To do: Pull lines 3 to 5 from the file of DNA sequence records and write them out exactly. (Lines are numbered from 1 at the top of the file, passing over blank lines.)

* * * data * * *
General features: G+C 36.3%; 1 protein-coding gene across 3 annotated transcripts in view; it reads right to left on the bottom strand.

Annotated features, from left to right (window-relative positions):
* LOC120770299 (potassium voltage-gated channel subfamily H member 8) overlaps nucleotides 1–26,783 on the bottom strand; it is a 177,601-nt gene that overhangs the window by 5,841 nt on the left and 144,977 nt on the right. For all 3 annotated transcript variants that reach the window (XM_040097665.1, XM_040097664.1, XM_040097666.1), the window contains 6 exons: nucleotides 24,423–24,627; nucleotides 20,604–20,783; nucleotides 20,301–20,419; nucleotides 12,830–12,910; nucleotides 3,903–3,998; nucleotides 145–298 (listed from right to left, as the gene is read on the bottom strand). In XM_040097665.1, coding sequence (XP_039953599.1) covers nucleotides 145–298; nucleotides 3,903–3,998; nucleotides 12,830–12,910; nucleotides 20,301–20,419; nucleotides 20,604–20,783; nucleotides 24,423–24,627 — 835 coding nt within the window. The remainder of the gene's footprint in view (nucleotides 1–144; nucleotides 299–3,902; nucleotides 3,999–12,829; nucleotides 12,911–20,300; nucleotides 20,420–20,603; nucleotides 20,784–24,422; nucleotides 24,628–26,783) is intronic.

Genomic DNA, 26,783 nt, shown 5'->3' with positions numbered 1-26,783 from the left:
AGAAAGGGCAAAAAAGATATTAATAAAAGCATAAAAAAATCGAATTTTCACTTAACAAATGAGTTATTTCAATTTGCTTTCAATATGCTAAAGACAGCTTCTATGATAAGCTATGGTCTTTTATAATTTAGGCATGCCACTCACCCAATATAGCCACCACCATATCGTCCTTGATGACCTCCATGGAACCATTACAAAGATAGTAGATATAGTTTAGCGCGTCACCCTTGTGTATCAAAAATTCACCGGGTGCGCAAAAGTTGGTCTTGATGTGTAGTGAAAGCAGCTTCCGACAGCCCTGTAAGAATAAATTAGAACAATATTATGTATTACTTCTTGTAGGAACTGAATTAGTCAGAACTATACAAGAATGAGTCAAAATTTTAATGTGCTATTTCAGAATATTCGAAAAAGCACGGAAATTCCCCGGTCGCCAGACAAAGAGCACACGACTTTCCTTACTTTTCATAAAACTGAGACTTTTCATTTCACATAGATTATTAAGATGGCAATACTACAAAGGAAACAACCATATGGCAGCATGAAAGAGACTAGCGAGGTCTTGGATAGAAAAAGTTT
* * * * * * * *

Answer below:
* LOC120770299 (potassium voltage-gated channel subfamily H member 8) overlaps nucleotides 1–26,783 on the bottom strand; it is a 177,601-nt gene that overhangs the window by 5,841 nt on the left and 144,977 nt on the right. For all 3 annotated transcript variants that reach the window (XM_040097665.1, XM_040097664.1, XM_040097666.1), the window contains 6 exons: nucleotides 24,423–24,627; nucleotides 20,604–20,783; nucleotides 20,301–20,419; nucleotides 12,830–12,910; nucleotides 3,903–3,998; nucleotides 145–298 (listed from right to left, as the gene is read on the bottom strand). In XM_040097665.1, coding sequence (XP_039953599.1) covers nucleotides 145–298; nucleotides 3,903–3,998; nucleotides 12,830–12,910; nucleotides 20,301–20,419; nucleotides 20,604–20,783; nucleotides 24,423–24,627 — 835 coding nt within the window. The remainder of the gene's footprint in view (nucleotides 1–144; nucleotides 299–3,902; nucleotides 3,999–12,829; nucleotides 12,911–20,300; nucleotides 20,420–20,603; nucleotides 20,784–24,422; nucleotides 24,628–26,783) is intronic.

Genomic DNA, 26,783 nt, shown 5'->3' with positions numbered 1-26,783 from the left:
AGAAAGGGCAAAAAAGATATTAATAAAAGCATAAAAAAATCGAATTTTCACTTAACAAATGAGTTATTTCAATTTGCTTTCAATATGCTAAAGACAGCTTCTATGATAAGCTATGGTCTTTTATAATTTAGGCATGCCACTCACCCAATATAGCCACCACCATATCGTCCTTGATGACCTCCATGGAACCATTACAAAGATAGTAGATATAGTTTAGCGCGTCACCCTTGTGTATCAAAAATTCACCGGGTGCGCAAAAGTTGGTCTTGATGTGTAGTGAAAGCAGCTTCCGACAGCCCTGTAAGAATAAATTAGAACAATATTATGTATTACTTCTTGTAGGAACTGAATTAGTCAGAACTATACAAGAATGAGTCAAAATTTTAATGTGCTATTTCAGAATATTCGAAAAAGCACGGAAATTCCCCGGTCGCCAGACAAAGAGCACACGACTTTCCTTACTTTTCATAAAACTGAGACTTTTCATTTCACATAGATTATTAAGATGGCAATACTACAAAGGAAACAACCATATGGCAGCATGAAAGAGACTAGCGAGGTCTTGGATAGAAAAAGTTT